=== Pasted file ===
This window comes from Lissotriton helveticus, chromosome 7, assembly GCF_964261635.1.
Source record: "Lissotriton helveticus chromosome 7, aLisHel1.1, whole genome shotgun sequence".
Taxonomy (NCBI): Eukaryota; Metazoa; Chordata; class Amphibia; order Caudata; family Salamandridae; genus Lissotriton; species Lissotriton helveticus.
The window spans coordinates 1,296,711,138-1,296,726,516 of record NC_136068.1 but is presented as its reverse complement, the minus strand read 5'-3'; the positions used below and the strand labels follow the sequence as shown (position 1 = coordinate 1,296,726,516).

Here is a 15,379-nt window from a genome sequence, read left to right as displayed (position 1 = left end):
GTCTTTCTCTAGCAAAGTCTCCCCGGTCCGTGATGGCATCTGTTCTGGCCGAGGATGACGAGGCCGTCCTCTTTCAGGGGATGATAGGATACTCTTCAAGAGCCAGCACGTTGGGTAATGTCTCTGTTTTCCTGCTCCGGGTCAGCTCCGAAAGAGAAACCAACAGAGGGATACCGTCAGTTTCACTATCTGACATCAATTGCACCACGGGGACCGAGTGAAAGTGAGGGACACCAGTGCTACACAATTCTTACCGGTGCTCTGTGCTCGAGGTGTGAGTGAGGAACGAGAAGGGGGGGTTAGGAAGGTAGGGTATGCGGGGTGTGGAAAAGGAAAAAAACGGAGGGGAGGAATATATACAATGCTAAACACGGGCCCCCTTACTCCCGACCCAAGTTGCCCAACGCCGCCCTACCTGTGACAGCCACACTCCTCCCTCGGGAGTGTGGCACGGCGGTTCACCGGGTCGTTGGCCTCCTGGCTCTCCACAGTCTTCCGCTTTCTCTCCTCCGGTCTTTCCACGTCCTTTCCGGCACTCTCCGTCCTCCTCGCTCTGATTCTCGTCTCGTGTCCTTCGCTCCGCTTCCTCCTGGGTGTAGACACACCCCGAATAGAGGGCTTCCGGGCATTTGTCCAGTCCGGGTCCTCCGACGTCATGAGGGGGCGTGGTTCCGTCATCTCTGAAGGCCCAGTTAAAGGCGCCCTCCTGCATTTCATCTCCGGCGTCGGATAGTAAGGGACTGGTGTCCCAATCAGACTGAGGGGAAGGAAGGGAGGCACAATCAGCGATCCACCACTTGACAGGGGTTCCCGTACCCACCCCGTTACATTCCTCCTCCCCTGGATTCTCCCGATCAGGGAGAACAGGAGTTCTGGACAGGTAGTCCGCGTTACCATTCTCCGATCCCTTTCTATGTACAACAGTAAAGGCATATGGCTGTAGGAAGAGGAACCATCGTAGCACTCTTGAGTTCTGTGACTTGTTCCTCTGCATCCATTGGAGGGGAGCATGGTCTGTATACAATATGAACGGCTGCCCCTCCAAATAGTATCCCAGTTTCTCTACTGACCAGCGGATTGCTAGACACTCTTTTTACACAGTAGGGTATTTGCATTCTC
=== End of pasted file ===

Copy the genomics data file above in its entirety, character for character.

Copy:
This window comes from Lissotriton helveticus, chromosome 7, assembly GCF_964261635.1.
Source record: "Lissotriton helveticus chromosome 7, aLisHel1.1, whole genome shotgun sequence".
Taxonomy (NCBI): Eukaryota; Metazoa; Chordata; class Amphibia; order Caudata; family Salamandridae; genus Lissotriton; species Lissotriton helveticus.
The window spans coordinates 1,296,711,138-1,296,726,516 of record NC_136068.1 but is presented as its reverse complement, the minus strand read 5'-3'; the positions used below and the strand labels follow the sequence as shown (position 1 = coordinate 1,296,726,516).

Here is a 15,379-nt window from a genome sequence, read left to right as displayed (position 1 = left end):
GTCTTTCTCTAGCAAAGTCTCCCCGGTCCGTGATGGCATCTGTTCTGGCCGAGGATGACGAGGCCGTCCTCTTTCAGGGGATGATAGGATACTCTTCAAGAGCCAGCACGTTGGGTAATGTCTCTGTTTTCCTGCTCCGGGTCAGCTCCGAAAGAGAAACCAACAGAGGGATACCGTCAGTTTCACTATCTGACATCAATTGCACCACGGGGACCGAGTGAAAGTGAGGGACACCAGTGCTACACAATTCTTACCGGTGCTCTGTGCTCGAGGTGTGAGTGAGGAACGAGAAGGGGGGGTTAGGAAGGTAGGGTATGCGGGGTGTGGAAAAGGAAAAAAACGGAGGGGAGGAATATATACAATGCTAAACACGGGCCCCCTTACTCCCGACCCAAGTTGCCCAACGCCGCCCTACCTGTGACAGCCACACTCCTCCCTCGGGAGTGTGGCACGGCGGTTCACCGGGTCGTTGGCCTCCTGGCTCTCCACAGTCTTCCGCTTTCTCTCCTCCGGTCTTTCCACGTCCTTTCCGGCACTCTCCGTCCTCCTCGCTCTGATTCTCGTCTCGTGTCCTTCGCTCCGCTTCCTCCTGGGTGTAGACACACCCCGAATAGAGGGCTTCCGGGCATTTGTCCAGTCCGGGTCCTCCGACGTCATGAGGGGGCGTGGTTCCGTCATCTCTGAAGGCCCAGTTAAAGGCGCCCTCCTGCATTTCATCTCCGGCGTCGGATAGTAAGGGACTGGTGTCCCAATCAGACTGAGGGGAAGGAAGGGAGGCACAATCAGCGATCCACCACTTGACAGGGGTTCCCGTACCCACCCCGTTACATTCCTCCTCCCCTGGATTCTCCCGATCAGGGAGAACAGGAGTTCTGGACAGGTAGTCCGCGTTACCATTCTCCGATCCCTTTCTATGTACAACAGTAAAGGCATATGGCTGTAGGAAGAGGAACCATCGTAGCACTCTTGAGTTCTGTGACTTGTTCCTCTGCATCCATTGGAGGGGAGCATGGTCTGTATACAATATGAACGGCTGCCCCTCCAAATAGTATCCCAGTTTCTCTACTGACCAGCGGATTGCTAGACACTCTTTTTACACAGTAGGGTATTTGCATTCTC